Bronze Sculpture : Inspired By Frederic Remington, "Double Trouble" Bronze Sculpture #509 Sold Out
509. Inspired pieces by Remington were not done by Remington, but made by various artists inspired by paintings that Remington had done in his lifetime. Inspired pieces were made after Remington's death.
This is one of the finest reproductions of Remington's work and is in mint condition. The size 18 x 28. This is a genuine bronze sculpture created in the lost wax method and has a beautiful patina and sits on a fine Italian marble base. It is in mint condition.
It was cast in the US by the American Bronze Foundry and was part of the inventory of the now defunct American Heritage Gallery in Washington DC. Pieces were created using the time honored process of lost wax casting which remains essentially unchanged from the process employed centuries ago. Careful planning, painstaking preparation and hundreds of hours of intensive work is evident in each sculpture. Extraordinary details remains foremost as each piece receives a beautifully rich, hand polished patina or high gloss finish. Excellent condition. Ca late 1900's.
Frederic Remington (1861-1909): Depicted the life of the cowboy during the 1880's and 1890's better perhaps than any other artist of his time. He thought of himself as a true citizen of the American West.
A native of Canton, New York, Remington left college at the age of 19, looking for adventure in the West. Remington operated his own ranch in Kansas and in 1886 he gave it up as a failure and came back to the East. The experience served him well in his later career as an artist. "What success I have had", Remington once told a newspaper reporter, "has been because I have a horseman's knowledge of a horse. No one can draw equestrian subjects unless he is an equestrian himself".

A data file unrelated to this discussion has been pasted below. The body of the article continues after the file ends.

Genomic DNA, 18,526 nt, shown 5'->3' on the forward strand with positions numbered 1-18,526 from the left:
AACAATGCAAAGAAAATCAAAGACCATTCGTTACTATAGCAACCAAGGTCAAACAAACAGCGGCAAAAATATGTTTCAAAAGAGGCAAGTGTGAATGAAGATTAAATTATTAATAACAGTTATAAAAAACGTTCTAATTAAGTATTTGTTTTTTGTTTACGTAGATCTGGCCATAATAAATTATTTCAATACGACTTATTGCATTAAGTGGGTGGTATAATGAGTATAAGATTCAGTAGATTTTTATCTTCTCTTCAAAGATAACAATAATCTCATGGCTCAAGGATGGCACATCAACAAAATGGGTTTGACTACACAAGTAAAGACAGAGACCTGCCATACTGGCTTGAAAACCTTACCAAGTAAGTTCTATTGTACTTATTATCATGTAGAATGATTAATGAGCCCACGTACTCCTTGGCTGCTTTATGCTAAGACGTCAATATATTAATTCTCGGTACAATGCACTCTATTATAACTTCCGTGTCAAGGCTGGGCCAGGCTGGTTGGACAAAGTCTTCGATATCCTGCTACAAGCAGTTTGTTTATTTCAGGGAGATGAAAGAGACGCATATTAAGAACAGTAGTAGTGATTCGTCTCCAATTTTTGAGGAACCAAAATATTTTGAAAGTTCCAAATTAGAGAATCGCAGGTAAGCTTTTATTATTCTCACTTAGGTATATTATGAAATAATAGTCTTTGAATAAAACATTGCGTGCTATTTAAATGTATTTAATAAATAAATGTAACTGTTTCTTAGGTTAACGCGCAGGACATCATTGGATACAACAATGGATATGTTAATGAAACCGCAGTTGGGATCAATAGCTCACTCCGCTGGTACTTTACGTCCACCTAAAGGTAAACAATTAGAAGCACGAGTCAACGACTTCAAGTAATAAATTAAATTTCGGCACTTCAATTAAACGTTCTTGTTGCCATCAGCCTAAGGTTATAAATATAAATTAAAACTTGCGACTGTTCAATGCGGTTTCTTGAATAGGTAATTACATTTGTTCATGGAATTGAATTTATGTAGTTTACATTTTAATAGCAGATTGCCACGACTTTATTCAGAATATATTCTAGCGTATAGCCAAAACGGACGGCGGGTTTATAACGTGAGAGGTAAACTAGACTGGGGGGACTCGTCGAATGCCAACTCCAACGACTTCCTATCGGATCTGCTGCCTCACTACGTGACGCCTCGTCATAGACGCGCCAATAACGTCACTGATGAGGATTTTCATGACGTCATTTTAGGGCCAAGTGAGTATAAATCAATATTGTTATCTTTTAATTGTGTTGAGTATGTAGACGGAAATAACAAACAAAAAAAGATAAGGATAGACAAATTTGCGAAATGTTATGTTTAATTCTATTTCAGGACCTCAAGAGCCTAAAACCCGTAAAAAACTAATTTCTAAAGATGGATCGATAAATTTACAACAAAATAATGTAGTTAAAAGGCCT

As an artist, Remington first made a name for himself as an illustrator and painter, and began sculpting only 14 years before his death in 1909. "I was impelled to try my hand at sculpture by a mental desire to say something in the round as well as flat. Sculpture is the most perfect expression of action. You can say it all in clay." The first Remington in clay was "Bronco Buster", completed in 1895.
Among his admirers were Theodore Roosevelt, who once said that "Remington portrayed a most characteristic and yet vanishing type of American life. The soldier, the cowboy, the rancher, the Indian, the horses and cattle of the plains will live in his pictures and bronzes, I verily believe for all time". (Source: F&R Bronze)